How do they work?
The large trees on the bank next to the river send roots deep into the bank helping to stabilize it from erosion. The overstory canopy of these big trees covers portions of the river protecting it from too much sun and helps regulate the river's temperature. The understory trees and shrubs do much of the same as the overstory trees. They both contribute to the circle of life in and near the river providing food and shelter for all the fauna and flora needed for stream health. Behind the overstory and understory trees and shrubs there should be a zone of native grasslands. This zone slows water, and collects sediment and chemicals that would otherwise enter the water and impair the river's health.
What would be the ideal plant life in a Riparian Buffer?
All levels of the riparian buffer should be a variety of native trees, shrubs and grasses. These varieties will bring more balance to the life of the river and continue to contribute to the circle of life that has developed over thousands of years. Here is a link from the Virginia Department of Forestry with a list of common Virginia riparian plants.
So how much Riparian Buffer is needed?
This would be dependent on the size of the stream or river, the type of land surrounding it and its use. Buffers less than 35 feet usually cannot sustain aquatic resources; widths of 35 to 100 feet are needed under most circumstances. Buffer widths toward the lower end of the range support some of the physical and biological needs of the stream ecosystem, especially on small streams. Those at the upper end of the range are more likely to protect the physical, chemical, and biological characteristics of larger rivers and aquatic resources.
Here are three great internet resources for planning and planting riparian buffers for healthy waterways:
Cuyahoga River Community Planning Organization:
Guidelines for Riparian Buffers and Stream Restoration from the USDA
A plethora of stream restoration information from the USDA
Protecting Our Waterways: Creating a Successful Riparian Buffer from the Dan River Basin Association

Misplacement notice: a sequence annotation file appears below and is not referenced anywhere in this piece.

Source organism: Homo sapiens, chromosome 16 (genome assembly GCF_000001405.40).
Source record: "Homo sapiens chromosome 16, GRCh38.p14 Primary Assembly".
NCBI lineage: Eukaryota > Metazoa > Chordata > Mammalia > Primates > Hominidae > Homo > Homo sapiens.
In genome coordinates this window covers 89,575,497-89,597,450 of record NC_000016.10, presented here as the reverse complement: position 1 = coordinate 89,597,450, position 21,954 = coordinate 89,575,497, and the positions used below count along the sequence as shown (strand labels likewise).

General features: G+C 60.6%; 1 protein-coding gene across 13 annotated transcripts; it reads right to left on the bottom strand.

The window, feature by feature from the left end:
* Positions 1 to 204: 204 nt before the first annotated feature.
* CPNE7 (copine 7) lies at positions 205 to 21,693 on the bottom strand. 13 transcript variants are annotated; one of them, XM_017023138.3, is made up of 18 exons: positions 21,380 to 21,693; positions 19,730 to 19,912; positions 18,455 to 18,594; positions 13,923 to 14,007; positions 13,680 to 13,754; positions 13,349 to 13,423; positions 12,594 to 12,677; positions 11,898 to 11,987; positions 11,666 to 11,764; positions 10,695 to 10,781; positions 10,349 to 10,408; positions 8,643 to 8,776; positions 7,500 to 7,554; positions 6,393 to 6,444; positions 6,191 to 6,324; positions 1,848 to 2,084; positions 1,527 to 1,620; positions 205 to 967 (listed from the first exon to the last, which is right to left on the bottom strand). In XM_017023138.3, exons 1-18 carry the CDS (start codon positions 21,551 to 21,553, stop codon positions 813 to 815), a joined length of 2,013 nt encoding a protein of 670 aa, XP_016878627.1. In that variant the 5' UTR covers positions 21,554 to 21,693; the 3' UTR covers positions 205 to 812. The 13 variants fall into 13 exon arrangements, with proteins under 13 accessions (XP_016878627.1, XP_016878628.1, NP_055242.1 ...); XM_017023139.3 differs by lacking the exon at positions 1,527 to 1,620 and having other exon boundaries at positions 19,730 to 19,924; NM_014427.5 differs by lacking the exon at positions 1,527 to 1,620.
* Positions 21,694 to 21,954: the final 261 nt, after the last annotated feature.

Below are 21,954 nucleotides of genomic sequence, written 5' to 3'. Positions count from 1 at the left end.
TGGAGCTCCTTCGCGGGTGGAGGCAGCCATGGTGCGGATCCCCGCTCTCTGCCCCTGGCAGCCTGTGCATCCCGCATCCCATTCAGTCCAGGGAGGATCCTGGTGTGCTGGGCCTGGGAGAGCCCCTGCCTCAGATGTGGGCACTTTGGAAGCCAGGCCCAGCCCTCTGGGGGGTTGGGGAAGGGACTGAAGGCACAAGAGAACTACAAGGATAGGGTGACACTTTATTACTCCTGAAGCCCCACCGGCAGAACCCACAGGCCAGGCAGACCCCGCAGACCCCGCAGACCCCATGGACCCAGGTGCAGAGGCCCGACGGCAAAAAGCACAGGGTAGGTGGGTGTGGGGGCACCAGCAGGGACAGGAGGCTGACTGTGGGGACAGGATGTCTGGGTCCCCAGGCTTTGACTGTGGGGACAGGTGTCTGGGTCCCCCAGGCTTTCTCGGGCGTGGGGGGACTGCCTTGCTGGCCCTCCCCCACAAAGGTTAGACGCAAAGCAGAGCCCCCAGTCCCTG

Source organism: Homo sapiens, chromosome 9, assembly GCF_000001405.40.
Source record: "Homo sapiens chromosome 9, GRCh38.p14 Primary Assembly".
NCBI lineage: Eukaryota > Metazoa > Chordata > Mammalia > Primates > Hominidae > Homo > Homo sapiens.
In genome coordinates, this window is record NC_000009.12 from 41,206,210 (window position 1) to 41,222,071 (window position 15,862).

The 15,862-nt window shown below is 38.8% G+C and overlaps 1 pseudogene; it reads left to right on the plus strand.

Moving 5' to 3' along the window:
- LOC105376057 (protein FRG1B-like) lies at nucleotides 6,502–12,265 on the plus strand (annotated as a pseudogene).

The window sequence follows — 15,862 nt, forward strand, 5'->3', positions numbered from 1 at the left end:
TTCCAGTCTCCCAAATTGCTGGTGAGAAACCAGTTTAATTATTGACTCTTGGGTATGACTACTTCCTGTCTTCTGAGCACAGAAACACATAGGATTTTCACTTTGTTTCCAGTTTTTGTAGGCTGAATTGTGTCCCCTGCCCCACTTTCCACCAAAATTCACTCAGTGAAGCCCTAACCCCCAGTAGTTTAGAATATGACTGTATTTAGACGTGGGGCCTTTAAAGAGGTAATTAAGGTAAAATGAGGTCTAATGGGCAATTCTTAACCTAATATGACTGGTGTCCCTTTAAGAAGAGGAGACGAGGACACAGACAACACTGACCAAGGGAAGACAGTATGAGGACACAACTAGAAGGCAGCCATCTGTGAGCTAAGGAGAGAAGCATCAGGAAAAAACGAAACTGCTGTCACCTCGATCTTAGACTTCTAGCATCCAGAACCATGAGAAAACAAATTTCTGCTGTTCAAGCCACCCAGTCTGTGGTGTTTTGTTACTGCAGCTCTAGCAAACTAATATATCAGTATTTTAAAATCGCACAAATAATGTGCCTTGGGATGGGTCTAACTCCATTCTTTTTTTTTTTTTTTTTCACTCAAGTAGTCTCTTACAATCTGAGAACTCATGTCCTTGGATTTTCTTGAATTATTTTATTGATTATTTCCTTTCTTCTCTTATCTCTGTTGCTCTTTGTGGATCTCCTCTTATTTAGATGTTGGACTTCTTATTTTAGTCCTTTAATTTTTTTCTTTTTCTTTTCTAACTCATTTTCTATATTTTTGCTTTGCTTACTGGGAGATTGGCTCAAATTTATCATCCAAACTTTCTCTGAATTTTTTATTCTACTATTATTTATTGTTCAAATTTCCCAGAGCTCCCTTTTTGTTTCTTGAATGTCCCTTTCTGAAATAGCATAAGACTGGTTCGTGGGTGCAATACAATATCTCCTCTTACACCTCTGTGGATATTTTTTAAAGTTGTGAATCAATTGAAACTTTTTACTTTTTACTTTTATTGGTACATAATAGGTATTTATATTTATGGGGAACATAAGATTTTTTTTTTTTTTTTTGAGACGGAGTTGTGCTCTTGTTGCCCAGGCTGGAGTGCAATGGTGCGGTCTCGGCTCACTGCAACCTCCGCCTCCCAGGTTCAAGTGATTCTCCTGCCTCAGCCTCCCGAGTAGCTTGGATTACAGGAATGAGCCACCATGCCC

Filter- it removes harmful substances from runoff or changes them into less harmful substances so they don’t contaminate our water
Transformer- it can change a unhealthy waterway into a healthy waterway
Rumble Strip- it slows down water to mitigate erosion
Bucket- it holds nutrients that otherwise might end up in the river causing algal blooms
Home- it houses terrestrial/aquatic plants and animals
Breakfast Lunch and Dinner- it contains trees that provide falling leaves and falling insects which are the food base for the aquatic ecosystem
Highway and Roadside Inn- it provides travel corridors for wildlife to move from place to place and provides cover for rest, water and food
Pillow- it provides cover for rest, water and food for migrating birds
A pair of Sunglasses and or an Ice Pack- it contains large trees that shade and protect from the Sun, cooling waters which increases oxygen to support fish and other aquatic life
What do Riparian Buffers consist of?
Riparian buffers consist of native vegetation zones that help protect the water from too much sun and adjacent land use. These vegetative zones will be different depending on the body of water they are protecting, the land's physical attributes surrounding the water and the land use that is nearby. In our area one of the biggest needs is to buffer agricultural use. The Middle River is over 70 miles long and has many tributaries running through some very dynamic agricultural land. The buffers for the Middle River should include large trees right on the bank next to the river then understory trees and shrubs that fill in gaps in the overstory trees. Behind the overstory and understory trees there should be a zone of grasslands. Best practices for planning as well as the planting of Riparian Buffers is covered in the links below.
Sometimes called a stream buffer or riparian zone.
Riparian- refers to things alongside a river bank, wetland or other body of water. It is usually used in reference to physical, biological and chemical processes but can also include laws governing these zones.
Buffer- an area or zone next to a wetland, stream, river or other body of water that is essential for its health.
A great way to explain Riparian Buffers is to use metaphors. Look at these common terms we all know to learn more about what a Riparian Buffer does.
A Riparian Buffer is a:
Sponge- it holds water and mitigates flooding
Straw- it pulls water out of the ground and into the atmosphere through tree and plant respiration
Black Walnuts for Riparian Buffers,
with Philip Davis, NRCS in 2019
How to Use a Hoedad for Tree Planting, with Joe McCue